oalib

Publish in OALib Journal

ISSN: 2333-9721

APC: Only $99

Submit

Any time

2020 ( 4 )

2019 ( 258 )

2018 ( 361 )

2017 ( 342 )

Custom range...

Search Results: 1 - 10 of 313708 matches for " James J Goedert "
All listed articles are free for downloading (OA Articles)
Page 1 /313708
Display every page Item
Association of Fecal Microbial Diversity and Taxonomy with Selected Enzymatic Functions
Roberto Flores, Jianxin Shi, Mitchell H. Gail, Pawel Gajer, Jacques Ravel, James J. Goedert
PLOS ONE , 2012, DOI: 10.1371/journal.pone.0039745
Abstract: Few microbial functions have been compared to a comprehensive survey of the human fecal microbiome. We evaluated determinants of fecal microbial β-glucuronidase and β-glucosidase activities, focusing especially on associations with microbial alpha and beta diversity and taxonomy. We enrolled 51 healthy volunteers (26 female, mean age 39) who provided questionnaire data and multiple aliquots of a stool, from which proteins were extracted to quantify β-glucuronidase and β-glucosidase activities, and DNA was extracted to amplify and pyrosequence 16S rRNA gene sequences to classify and quantify microbiome diversity and taxonomy. Fecal β-glucuronidase was elevated with weight loss of at least 5 lb. (P = 0.03), whereas β-glucosidase was marginally reduced in the four vegetarians (P = 0.06). Both enzymes were correlated directly with microbiome richness and alpha diversity measures, directly with the abundance of four Firmicutes Clostridia genera, and inversely with the abundance of two other genera (Firmicutes Lactobacillales Streptococcus and Bacteroidetes Rikenellaceae Alistipes) (all P = 0.05–0.0001). Beta diversity reflected the taxonomic associations. These observations suggest that these enzymatic functions are performed by particular taxa and that diversity indices may serve as surrogates of bacterial functions. Independent validation and deeper understanding of these associations are needed, particularly to characterize functions and pathways that may be amenable to manipulation.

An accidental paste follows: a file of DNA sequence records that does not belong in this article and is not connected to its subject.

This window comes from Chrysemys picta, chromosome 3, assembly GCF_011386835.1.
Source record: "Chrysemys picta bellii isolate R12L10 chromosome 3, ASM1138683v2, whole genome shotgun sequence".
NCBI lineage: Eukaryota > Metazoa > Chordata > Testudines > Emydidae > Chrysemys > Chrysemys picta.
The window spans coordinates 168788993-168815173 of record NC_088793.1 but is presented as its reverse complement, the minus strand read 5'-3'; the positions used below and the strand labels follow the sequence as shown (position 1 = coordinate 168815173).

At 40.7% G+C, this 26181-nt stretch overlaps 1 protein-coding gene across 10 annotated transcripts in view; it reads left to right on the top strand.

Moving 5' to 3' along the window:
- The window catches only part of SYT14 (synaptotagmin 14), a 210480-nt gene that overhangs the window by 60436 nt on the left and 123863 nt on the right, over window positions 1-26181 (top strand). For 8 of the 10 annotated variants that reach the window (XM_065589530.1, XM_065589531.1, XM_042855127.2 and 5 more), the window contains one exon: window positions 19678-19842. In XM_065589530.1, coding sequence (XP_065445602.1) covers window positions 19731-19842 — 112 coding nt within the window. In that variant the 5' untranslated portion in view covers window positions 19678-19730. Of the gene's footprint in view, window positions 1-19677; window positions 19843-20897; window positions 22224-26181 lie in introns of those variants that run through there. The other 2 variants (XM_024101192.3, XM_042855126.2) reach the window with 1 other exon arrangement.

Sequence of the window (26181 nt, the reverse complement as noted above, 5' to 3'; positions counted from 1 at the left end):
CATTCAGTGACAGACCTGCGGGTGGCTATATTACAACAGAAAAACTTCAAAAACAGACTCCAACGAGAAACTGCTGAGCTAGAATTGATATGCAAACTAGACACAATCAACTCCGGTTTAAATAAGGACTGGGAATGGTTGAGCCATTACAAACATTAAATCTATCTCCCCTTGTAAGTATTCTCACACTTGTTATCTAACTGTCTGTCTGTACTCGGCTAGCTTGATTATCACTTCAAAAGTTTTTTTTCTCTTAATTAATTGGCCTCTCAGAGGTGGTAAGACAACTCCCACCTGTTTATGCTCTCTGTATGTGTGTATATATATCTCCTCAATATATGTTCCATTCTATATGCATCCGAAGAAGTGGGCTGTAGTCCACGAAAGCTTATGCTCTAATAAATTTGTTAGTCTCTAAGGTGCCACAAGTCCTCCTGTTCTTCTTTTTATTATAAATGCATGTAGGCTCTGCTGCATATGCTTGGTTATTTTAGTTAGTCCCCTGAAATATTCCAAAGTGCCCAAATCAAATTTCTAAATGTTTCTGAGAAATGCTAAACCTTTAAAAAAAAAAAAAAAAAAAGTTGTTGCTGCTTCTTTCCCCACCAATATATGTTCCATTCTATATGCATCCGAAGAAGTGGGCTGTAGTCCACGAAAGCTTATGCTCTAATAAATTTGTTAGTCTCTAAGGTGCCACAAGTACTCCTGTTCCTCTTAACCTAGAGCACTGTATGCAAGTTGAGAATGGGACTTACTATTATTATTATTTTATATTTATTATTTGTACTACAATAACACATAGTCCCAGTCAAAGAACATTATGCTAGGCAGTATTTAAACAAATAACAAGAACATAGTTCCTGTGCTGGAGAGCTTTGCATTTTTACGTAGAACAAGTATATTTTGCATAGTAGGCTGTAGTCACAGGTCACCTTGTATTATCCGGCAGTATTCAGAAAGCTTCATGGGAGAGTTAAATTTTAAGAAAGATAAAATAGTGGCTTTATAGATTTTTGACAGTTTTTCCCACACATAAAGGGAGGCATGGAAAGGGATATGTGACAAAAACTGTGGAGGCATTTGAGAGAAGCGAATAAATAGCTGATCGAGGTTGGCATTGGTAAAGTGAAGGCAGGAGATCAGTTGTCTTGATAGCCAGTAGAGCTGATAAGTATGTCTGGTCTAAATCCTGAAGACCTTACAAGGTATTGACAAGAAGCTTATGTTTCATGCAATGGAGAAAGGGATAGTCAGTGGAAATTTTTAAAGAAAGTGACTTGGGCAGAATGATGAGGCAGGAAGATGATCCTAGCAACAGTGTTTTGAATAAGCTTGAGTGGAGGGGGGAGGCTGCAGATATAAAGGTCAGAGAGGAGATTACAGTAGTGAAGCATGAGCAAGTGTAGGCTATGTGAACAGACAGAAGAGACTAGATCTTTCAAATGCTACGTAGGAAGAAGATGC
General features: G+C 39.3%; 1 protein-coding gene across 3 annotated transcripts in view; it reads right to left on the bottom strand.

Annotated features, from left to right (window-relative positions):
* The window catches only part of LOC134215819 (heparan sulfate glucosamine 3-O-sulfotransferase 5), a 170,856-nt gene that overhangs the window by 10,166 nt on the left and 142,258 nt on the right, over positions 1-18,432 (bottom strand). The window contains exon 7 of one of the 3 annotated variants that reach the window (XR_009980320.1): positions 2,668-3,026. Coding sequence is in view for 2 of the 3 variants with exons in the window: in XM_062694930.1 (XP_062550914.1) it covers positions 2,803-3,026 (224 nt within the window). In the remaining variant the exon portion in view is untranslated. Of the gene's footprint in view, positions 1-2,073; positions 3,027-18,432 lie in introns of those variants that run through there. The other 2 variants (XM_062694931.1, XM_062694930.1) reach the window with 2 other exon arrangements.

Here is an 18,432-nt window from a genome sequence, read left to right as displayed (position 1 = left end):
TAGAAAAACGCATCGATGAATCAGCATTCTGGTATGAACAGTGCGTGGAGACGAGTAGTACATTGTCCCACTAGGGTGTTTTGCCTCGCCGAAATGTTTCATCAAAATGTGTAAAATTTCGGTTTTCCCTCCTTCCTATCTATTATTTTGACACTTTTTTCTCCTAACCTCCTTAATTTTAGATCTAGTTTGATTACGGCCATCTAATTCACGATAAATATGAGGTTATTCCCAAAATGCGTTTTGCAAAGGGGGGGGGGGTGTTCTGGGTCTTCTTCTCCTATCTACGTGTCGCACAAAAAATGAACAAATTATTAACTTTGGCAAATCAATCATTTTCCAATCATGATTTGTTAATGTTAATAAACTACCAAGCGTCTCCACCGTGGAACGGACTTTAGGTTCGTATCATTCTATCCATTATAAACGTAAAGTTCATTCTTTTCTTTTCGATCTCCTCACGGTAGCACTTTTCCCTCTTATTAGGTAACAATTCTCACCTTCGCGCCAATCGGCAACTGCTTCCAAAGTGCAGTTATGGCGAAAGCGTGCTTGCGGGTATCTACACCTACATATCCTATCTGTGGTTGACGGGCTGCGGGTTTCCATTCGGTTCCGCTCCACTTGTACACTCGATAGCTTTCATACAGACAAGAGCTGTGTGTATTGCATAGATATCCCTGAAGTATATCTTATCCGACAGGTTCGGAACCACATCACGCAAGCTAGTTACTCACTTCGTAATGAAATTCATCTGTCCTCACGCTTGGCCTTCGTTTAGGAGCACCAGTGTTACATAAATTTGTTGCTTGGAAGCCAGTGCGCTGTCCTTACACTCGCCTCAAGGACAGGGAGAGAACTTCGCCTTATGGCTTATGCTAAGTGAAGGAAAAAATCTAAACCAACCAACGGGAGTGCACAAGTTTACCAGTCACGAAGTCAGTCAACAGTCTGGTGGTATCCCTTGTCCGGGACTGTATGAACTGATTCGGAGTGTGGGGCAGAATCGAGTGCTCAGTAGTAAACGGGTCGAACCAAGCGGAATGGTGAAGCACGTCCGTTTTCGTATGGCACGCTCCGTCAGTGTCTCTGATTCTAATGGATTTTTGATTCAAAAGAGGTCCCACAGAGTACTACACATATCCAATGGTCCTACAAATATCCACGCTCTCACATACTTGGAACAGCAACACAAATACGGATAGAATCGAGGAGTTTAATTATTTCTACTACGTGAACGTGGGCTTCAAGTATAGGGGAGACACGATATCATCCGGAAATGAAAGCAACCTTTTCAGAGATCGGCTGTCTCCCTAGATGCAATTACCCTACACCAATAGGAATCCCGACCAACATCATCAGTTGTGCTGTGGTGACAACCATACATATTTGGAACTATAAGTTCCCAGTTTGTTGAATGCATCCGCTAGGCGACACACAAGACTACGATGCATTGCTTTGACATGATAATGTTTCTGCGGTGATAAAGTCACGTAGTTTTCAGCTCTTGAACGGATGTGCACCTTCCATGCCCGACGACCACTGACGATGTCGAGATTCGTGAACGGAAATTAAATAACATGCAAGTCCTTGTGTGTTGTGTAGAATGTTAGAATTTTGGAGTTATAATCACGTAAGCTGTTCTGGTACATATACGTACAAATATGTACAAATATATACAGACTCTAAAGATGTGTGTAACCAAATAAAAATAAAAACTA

Lymphocyte subsets in hemophilic patients with hepatitis C virus infection with or without human immunodeficiency virus co-infection: a nested cross-sectional study
Mingdong Zhang, Thomas R O'Brien, William C Kopp, James J Goedert, for the Multicenter Hemophilia Cohort Study
BMC Blood Disorders , 2005, DOI: 10.1186/1471-2326-5-2
Abstract: The relationship between HCV infection and lymphocyte subpopulations was evaluated rigorously in 120 asymptomatic hemophilic patients, randomly selected from a prospective cohort study. CD4+ T cells, CD8+ T cells, CD19+ B cells, and CD56+ NK cells were quantified by flow cytometry using cryopreserved peripheral blood mononuclear cells of 24 hemophilic patients in each of five age-matched groups [uninfected; chronic HCV with or without human immunodeficiency virus (HIV); and cleared HCV with or without HIV].As expected, patients with HIV had significantly reduced CD4+ and increased CD8+ T cells. Irrespective of HIV, patients with chronic HCV infection had approximately 25% fewer CD19+ B cells than those without chronic HCV infection.These data support the hypothesis that asymptomatic patients with chronic HCV infection have an altered B-lymphocyte population.The natural history of hepatic C virus (HCV) infection may include B-cell diseases. HCV can be detected in peripheral blood mononuclear cells (PBMCs) and may also replicate in these cells [1-3]. Type II cryogloblinemia and some non-Hodgkin lymphomas have been linked to HCV [4], but links between B cells and asymptomatic HCV infection are poorly defined.One study reported that hemophilic patients co-infected with HCV and human immunodeficiency virus (HIV) had reduced B cells and CD4+ T cells [5]. To further characterize PBMC immunophenotypes in patients with chronic or cleared HCV infection, we quantified proportions of CD4+ T cells, CD8+ T cells, B cells, and natural killer (NK) cells in PBMCs of carefully selected, well characterized hemophilic patients.Patients with hemophilia or another congenital coagulation disorder (herein referred to as "hemophilia") enrolled in the Multicenter Hemophilia Cohort Study [6,7] were categorized into five groups: no HIV or HCV infection (HIV-/HCV-); chronic (viremic) HCV infection without HIV (HIV-/HCV RNA+); chronic (viremic) HCV infection with HIV (HIV+/HCV RNA+); cleared (no